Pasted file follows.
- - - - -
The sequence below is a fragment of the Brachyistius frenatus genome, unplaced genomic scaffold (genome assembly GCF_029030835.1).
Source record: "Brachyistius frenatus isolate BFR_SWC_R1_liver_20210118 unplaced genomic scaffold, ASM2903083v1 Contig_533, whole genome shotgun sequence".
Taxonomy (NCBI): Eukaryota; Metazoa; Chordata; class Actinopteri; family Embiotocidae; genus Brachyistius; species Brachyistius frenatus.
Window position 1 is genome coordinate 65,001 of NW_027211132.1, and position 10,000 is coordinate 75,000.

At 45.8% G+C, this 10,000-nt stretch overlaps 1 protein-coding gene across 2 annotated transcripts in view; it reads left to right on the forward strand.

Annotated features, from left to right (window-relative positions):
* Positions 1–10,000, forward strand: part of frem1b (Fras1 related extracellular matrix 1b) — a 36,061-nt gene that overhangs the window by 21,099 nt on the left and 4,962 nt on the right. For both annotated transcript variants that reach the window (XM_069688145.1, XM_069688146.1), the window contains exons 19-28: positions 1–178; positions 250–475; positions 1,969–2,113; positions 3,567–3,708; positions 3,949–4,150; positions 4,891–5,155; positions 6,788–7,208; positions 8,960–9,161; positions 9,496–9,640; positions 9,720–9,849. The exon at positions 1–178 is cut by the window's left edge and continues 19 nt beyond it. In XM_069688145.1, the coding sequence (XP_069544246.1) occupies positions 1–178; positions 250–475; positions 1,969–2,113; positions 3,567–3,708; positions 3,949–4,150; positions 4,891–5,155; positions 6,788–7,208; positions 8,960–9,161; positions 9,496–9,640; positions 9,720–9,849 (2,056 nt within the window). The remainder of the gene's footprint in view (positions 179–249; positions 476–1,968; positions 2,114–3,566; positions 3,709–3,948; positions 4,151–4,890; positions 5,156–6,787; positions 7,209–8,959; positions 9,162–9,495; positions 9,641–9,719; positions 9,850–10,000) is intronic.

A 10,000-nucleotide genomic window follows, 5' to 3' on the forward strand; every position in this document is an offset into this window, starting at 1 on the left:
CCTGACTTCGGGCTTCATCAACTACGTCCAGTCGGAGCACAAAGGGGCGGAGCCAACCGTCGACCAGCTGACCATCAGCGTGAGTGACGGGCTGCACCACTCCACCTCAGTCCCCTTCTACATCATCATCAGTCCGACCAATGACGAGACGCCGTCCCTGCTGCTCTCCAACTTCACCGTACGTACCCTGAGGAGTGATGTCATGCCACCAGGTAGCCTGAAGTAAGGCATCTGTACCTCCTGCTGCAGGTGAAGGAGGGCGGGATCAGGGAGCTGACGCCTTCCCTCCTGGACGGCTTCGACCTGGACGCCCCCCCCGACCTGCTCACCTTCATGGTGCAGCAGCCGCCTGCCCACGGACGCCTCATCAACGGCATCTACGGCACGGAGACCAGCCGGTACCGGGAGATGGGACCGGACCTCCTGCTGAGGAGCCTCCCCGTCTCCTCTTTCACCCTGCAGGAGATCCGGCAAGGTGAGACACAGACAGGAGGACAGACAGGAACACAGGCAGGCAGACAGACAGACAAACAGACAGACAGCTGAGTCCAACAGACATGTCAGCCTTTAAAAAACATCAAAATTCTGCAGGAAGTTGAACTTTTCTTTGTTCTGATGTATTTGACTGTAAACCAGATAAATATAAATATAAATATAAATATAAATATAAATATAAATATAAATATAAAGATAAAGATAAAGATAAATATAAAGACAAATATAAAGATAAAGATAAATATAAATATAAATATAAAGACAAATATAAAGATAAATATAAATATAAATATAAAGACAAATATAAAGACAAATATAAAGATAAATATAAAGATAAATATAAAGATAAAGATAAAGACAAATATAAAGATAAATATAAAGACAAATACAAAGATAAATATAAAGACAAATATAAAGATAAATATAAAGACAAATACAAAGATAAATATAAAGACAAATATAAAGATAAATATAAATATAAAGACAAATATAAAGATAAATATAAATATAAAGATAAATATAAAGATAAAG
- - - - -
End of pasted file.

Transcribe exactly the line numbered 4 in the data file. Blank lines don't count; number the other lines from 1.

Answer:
Window position 1 is genome coordinate 65,001 of NW_027211132.1, and position 10,000 is coordinate 75,000.